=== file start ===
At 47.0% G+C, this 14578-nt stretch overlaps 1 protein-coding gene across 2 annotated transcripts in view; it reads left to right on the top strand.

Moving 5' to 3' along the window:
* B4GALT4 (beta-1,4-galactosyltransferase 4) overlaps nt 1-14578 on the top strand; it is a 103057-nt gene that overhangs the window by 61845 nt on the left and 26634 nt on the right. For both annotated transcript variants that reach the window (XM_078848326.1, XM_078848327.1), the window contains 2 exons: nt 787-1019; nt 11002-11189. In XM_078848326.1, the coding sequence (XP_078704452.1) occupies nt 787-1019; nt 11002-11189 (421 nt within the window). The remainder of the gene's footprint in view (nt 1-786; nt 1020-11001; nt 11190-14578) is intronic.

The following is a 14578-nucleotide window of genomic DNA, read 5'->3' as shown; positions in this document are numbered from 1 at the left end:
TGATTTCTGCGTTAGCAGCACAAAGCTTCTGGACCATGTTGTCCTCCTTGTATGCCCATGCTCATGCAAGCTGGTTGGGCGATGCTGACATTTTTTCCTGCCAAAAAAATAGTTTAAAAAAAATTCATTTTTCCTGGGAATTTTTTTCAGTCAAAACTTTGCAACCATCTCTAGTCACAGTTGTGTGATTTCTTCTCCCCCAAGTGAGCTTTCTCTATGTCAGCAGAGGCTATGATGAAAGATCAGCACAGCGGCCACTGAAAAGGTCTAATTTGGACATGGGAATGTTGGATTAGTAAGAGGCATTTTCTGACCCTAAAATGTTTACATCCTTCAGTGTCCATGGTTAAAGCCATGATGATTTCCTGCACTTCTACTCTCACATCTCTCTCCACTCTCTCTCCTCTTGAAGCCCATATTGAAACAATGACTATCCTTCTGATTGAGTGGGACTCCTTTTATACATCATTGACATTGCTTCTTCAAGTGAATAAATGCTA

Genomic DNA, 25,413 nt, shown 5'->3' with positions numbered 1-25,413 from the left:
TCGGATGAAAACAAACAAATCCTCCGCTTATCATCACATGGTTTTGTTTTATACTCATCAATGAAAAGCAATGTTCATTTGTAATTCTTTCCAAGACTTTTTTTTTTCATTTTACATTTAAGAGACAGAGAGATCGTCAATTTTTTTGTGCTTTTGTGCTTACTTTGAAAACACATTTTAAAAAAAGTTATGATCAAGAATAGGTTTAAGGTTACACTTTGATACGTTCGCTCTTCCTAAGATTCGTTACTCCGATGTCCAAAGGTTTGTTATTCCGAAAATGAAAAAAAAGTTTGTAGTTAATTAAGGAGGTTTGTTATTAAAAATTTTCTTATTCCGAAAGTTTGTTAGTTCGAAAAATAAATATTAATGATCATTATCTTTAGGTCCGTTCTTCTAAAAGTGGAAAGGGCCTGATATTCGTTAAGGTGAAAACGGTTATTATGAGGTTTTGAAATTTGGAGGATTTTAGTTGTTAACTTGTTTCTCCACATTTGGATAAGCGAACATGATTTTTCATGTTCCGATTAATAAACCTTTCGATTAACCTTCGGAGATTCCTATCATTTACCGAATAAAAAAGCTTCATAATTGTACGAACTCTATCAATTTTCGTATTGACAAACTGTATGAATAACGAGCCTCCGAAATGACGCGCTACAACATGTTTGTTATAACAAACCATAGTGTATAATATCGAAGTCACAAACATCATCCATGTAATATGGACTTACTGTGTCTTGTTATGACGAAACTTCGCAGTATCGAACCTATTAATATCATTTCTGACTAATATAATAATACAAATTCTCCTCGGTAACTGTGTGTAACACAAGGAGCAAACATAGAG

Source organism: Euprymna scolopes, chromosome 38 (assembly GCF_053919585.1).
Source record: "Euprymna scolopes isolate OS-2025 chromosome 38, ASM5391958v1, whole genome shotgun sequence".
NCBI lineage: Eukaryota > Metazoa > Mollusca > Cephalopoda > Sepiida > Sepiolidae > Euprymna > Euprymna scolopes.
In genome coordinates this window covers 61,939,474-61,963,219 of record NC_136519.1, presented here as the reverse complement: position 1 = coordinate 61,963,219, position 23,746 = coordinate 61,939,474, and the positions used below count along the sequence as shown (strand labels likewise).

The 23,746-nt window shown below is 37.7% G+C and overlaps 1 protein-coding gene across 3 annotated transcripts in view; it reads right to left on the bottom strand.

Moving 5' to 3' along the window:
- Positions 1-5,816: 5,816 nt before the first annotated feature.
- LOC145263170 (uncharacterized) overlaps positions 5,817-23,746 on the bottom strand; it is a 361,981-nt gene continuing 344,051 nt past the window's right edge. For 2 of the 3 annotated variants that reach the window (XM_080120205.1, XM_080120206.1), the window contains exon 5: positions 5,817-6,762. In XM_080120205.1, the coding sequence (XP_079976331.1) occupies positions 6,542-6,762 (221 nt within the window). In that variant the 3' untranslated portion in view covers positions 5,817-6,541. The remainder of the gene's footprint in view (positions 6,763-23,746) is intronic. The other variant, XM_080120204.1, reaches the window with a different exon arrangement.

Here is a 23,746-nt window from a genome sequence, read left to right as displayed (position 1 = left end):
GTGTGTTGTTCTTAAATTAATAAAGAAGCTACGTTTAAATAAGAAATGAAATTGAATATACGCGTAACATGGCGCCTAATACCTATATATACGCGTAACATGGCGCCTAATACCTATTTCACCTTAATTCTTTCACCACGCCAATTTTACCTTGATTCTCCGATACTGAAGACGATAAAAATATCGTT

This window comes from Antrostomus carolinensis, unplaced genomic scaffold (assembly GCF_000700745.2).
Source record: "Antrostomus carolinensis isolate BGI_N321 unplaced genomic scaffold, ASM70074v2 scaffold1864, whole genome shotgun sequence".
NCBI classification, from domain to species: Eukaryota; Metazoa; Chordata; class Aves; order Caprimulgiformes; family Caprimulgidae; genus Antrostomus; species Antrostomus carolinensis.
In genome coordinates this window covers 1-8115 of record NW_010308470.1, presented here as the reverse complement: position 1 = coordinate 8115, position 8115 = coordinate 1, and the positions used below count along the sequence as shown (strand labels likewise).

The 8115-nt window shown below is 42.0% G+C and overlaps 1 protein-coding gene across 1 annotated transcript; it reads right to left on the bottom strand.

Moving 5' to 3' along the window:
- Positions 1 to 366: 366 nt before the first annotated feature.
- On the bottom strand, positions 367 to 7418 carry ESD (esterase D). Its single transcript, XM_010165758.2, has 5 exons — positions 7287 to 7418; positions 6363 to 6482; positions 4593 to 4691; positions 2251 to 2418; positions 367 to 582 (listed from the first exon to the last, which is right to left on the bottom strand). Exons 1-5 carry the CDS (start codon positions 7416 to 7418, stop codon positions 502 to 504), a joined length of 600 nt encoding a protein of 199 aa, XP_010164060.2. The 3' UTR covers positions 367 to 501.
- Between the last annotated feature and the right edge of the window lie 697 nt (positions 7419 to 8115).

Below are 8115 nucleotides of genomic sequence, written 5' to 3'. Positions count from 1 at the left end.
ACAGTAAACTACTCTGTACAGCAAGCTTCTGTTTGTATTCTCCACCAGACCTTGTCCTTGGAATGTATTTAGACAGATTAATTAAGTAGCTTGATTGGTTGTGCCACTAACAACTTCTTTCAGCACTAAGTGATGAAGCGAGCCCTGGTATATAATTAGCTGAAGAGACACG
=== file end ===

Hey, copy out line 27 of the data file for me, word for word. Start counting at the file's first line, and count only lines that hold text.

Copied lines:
Below are 8115 nucleotides of genomic sequence, written 5' to 3'. Positions count from 1 at the left end.